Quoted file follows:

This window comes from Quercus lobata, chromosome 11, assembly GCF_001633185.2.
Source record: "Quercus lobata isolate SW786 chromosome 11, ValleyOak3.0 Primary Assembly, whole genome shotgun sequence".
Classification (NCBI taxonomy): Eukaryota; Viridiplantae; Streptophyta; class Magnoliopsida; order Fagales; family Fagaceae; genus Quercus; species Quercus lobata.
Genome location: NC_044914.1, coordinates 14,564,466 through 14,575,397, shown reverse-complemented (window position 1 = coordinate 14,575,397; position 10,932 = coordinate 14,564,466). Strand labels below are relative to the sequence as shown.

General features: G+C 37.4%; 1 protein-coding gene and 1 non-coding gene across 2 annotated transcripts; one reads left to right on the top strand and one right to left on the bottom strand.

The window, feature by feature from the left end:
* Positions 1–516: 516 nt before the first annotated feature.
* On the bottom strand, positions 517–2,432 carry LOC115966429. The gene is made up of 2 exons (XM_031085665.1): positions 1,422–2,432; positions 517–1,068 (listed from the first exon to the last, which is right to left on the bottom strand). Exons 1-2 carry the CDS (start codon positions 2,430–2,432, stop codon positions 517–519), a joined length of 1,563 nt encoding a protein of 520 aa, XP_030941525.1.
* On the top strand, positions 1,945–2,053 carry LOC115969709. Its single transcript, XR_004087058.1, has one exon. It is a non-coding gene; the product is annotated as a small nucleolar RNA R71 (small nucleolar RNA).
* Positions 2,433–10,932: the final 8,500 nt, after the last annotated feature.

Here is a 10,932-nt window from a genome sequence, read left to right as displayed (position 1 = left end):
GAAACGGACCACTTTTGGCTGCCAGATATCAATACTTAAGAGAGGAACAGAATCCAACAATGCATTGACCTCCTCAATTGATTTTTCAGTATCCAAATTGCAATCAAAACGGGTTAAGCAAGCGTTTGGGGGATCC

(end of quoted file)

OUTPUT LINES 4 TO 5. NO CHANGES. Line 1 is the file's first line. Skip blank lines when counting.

Genome location: NC_044914.1, coordinates 14,564,466 through 14,575,397, shown reverse-complemented (window position 1 = coordinate 14,575,397; position 10,932 = coordinate 14,564,466). Strand labels below are relative to the sequence as shown.

General features: G+C 37.4%; 1 protein-coding gene and 1 non-coding gene across 2 annotated transcripts; one reads left to right on the top strand and one right to left on the bottom strand.